As Food Crisis Looms


President Goodluck Jonathan’s anouncement yesterday morning of a N17.6 billion financial assistance to flood-ravaged states will certainly go a long way, though, we believe, this should be just a palliative measure before real solutions will be put in place to avoid a humanitarian and food crisis.

The inclement weather which has affected many communities in about 20 states of the federation has shown no sign of abating and more disasters stare us in the face as our neighbouring countries prepare to open up their dams before disaster strikes in their country.

According to a 2005 United Nations Development Programme report, Lake Nyos Dam in Cameroon, which holds about 55 million cubic metres of water, may collapse in ten years’ time. And with the inclement weather not letting up, this may spell dire consequences for Nigeria, because opening that dam to prevent its collapse would have devastating consequences on Nigerian communities along the water’s path.

Already, hundreds of communities have been submerged while billions of naira worth of property and crops have been destroyed, triggering the fear of a food crisis and epidemics, especially where  thousands of people are resettled in camps where facilities are lacking.

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From the north to the south, east to the west the changing weather patterns are wreaking havoc on humans, livestock and crops. The rains have continued falling and the fear of ravaging  floods, especially in communities  close to big rivers is real, yet we cannot fold our hands and expect to be rescued by anyone but ourselves.

The National Emergency Management Agency, NEMA,  has warned that one million citizens may die if precautionary measures are not taken and it has so far spent over N1.3 billion on relief materials while the Ministry of Works has pent about half of that amount on repairs of collapsed bridges and bypasses, yet danger still looms.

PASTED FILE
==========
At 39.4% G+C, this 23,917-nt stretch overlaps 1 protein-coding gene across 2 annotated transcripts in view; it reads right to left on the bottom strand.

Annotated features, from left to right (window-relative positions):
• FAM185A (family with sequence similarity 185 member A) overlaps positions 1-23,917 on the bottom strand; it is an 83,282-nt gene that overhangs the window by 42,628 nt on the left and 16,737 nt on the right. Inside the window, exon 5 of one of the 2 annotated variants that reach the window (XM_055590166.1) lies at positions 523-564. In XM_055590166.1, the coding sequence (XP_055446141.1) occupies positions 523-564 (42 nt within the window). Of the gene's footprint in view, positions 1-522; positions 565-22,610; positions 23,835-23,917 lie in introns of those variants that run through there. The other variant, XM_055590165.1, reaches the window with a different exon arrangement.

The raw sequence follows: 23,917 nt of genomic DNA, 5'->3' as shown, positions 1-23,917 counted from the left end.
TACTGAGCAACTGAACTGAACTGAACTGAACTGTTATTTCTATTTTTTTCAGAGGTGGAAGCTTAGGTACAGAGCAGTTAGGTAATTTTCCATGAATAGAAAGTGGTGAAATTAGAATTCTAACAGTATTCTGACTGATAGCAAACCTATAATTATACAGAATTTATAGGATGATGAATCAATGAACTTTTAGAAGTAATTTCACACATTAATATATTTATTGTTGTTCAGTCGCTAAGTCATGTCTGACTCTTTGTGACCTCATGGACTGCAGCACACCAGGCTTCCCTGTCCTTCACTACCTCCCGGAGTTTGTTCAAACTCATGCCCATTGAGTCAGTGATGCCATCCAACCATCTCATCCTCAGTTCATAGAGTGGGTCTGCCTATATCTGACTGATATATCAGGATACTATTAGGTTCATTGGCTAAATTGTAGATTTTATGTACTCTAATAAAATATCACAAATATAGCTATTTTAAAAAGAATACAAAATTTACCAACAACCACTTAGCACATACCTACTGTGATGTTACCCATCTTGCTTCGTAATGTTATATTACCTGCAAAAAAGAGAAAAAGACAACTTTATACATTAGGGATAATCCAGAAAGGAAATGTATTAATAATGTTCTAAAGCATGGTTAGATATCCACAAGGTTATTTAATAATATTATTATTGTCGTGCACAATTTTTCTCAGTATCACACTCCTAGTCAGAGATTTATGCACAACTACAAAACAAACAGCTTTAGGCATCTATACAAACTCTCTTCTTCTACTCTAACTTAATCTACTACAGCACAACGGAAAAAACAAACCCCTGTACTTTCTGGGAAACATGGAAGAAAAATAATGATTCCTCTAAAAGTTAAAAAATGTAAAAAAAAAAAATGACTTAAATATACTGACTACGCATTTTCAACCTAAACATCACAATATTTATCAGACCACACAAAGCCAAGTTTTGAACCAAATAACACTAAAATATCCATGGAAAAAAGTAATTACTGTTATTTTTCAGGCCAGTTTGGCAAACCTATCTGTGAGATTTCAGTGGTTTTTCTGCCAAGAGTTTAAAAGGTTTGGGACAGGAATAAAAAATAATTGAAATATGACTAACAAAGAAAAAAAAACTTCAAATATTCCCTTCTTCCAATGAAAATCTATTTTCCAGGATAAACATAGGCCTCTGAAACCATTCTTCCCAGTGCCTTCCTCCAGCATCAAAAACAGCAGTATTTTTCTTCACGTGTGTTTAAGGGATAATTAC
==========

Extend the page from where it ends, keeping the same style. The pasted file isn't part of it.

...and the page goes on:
Residents of coastal areas have been urged to move upland all over the country as the angry floods continue to sack communities. As the Nigerian Meteorological Agency, NIMET, warns Lagos residents to brace up for heavy rains, we ask again: where do they move to in this overpopulated metopolis with already overstretched  infrastructure?

It is time for the Federal Government to do more than it is currently doing and empower NEMA to enable it do more. It is also time for state and local governments, though they claim to be overwhelmed, to prevent this looming disaster. The changing weather patterns foreshadow more disasters. If we are to avoid a food and humanitarian crisis in the months to come, we need to take more proactive measures to prevent this. We need to do more than give out relief materials. We need to plan to feed the citizens in the aftermath of the floods and devastation being visited upon us by nature.

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